Do you have a hard time stopping after the pieces of chocolate you’ve pre-determined?
You pour tea or hot chocolate, open a packet of biscuits and say, “I’ll eat one or two, the others will save them for another time!” … but you can’t stop…
Is that the same with the other food?
Do you complain after that you didn’t stop on time?
Are you accusing yourself of something wrong with you?
And you shouldn’t. It is quite normal, logical and predictable that you cannot say “no” to certain products. This applies to all people. We’re losing control, we want more and more.
When was the last time you heard the words: “Oh, I told them the game of broccoli. I just couldn’t stop! I even continued with cauliflower and Brussels sprouts.”
Do you often overeat with buckwheat, celery stalks or salmon?
Sure, no. Apparently, there is a connection between the products and overeating with them.
Subject to overeating in 90% of cases are processed foods. Such are all packaged snacks and “activities”: biscuits, chips, candy, chocolates, corn sticks or the like.
They differ significantly in taste, smell, texture, appearance and shelf life from their original state. All these changes are aimed at one thing: to use the maximum number of pleasure centers in the body: in the mouth, brain, stomach. They give us desire, influence our consciousness and subconscious, and give us instant pleasure at a relatively lower cost (the latter is not always the case!).
With the creation of such products, so delicious that it is impossible to resist them, a whole industry and extremely capable specialists in different fields – marketing, psychology and manipulation, physiology, medicine are engaged.
So, if you get to eat a whole packet of cookies or a huge packet of crisps, relax – you’re not damaged. Your body and brain react exactly as they’re supposed to.
The food industry using a variety of supplements and the most complex marketing tricks makes the product “easy” to eat… and overeating, respectively. And increasingly, we have no idea how much we are at this risk.
Why do we eat more than we need?
Here are just six reasons (not a complete list):
- We are convinced of the usefulness of refined (processed, processed) products.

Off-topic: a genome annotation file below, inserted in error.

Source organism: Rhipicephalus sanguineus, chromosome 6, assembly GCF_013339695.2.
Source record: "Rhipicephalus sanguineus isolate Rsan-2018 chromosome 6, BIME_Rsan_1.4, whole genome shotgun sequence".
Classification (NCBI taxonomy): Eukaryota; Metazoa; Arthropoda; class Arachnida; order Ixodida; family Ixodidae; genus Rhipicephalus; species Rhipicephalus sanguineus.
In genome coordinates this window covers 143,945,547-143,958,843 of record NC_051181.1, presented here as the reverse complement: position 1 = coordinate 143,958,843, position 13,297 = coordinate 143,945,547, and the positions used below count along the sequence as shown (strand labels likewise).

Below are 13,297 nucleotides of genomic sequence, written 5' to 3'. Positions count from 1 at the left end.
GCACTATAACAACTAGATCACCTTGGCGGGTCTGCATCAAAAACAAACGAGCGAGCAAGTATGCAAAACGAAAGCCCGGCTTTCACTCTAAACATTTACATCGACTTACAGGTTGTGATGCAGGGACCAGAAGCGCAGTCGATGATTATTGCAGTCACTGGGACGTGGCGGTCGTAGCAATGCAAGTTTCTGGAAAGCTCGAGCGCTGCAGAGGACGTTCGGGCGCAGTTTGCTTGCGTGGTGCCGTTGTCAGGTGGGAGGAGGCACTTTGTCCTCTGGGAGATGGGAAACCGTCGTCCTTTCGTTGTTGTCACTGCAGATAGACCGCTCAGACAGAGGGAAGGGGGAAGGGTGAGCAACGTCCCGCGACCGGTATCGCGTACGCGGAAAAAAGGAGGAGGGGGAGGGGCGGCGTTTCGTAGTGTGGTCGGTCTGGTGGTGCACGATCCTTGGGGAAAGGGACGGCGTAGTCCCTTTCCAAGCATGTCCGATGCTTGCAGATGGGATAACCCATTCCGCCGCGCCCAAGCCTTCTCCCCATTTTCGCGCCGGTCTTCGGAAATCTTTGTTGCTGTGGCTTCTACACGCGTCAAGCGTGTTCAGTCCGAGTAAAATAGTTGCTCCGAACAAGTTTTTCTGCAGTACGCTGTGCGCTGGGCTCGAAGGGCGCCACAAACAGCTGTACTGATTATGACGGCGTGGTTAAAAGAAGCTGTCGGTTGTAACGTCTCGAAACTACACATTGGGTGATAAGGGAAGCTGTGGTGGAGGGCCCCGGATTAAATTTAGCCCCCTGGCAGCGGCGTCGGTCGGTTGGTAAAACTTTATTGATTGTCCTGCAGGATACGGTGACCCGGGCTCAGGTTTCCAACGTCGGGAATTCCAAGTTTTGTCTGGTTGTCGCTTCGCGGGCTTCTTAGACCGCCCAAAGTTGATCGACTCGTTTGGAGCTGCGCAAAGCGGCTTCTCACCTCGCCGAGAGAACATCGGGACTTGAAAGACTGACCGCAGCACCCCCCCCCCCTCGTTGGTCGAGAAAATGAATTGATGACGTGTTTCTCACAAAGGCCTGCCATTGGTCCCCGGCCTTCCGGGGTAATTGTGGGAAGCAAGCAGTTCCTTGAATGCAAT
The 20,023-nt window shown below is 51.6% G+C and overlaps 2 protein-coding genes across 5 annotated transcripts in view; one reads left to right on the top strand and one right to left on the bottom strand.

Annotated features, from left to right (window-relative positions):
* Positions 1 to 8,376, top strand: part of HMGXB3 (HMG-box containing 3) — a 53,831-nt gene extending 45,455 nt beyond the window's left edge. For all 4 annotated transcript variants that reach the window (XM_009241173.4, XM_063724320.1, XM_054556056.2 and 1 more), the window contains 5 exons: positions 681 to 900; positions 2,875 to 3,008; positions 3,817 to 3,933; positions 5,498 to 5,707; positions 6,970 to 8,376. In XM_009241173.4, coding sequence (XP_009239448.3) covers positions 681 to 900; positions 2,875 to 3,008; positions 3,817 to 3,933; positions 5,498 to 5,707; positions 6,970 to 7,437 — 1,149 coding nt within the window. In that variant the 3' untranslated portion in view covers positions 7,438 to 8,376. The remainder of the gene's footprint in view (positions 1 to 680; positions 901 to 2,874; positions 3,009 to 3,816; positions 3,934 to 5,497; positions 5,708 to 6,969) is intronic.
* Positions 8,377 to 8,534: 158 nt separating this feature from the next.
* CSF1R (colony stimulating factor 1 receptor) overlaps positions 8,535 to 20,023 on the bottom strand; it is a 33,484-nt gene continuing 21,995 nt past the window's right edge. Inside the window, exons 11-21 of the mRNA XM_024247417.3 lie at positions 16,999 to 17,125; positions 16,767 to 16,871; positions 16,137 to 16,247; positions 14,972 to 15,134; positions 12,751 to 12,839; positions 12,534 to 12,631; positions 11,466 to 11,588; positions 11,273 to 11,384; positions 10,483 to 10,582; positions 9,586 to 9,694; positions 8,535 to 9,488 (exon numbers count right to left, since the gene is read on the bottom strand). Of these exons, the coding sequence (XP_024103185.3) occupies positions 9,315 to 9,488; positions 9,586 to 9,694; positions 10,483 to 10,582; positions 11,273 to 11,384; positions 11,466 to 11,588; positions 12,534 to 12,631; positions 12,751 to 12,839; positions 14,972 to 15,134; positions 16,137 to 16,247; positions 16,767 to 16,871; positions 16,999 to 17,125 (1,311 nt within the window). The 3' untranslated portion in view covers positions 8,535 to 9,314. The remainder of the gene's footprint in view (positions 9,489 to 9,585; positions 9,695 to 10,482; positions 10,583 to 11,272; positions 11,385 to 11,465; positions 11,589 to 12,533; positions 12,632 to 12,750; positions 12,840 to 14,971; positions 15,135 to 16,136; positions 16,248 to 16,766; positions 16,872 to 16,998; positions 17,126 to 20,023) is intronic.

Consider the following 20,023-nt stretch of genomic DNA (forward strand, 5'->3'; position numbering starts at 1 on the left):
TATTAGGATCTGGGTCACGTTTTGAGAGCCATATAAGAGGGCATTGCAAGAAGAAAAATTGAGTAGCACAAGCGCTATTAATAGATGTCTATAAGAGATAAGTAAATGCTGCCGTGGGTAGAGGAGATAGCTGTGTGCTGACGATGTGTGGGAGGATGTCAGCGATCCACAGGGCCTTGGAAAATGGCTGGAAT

Marketers working for the food industry are on the lookout. And they’re extremely capable of what they do. Processed products are sold in colored packaging. To attract our attention, cartoon characters, celebrity calls, words and photos are used to induce positive associations, promotions, rewards and everything they have managed to invent to manipulate us. It’s a matter of morality and they don’t feel guilty – that’s their job.
On the packaging of cereals, you can see the words “healthy”, “natural”; on bread – “multigrain”, “with flax seeds”; on a bag of sauce – “with olive oil”, “with natural spinach”, etc.
Not to mention that we may also see “no fat” or “no cholesterol” on the water – things that obviously can’t have, but the goal of specialists is to emphasize “modern words”.
Although in the nutritional value of such products there is a lot to be desired, the use of popular fashion words and fashion ingredients helps to influence the consumer. They convince us that it is “good for us” by putting these products in the basket, and later in the mouth, that we make “wise” and “healthy” decisions and that we take care of ourselves.
Moreover, if the product is “healthy” and “we deserve it”, why not eat a lot?
- Big packages make us think we’ve made a good deal.
We bought more for less money. Sounds tempting, doesn’t it?
Between a small cake of quality ingredients for 30 BGN. and a huge cake with trans fats and a picture of a favorite movie character on it, for the same money – the big beautiful cake is probably the best choice? And can we deny the child that joy?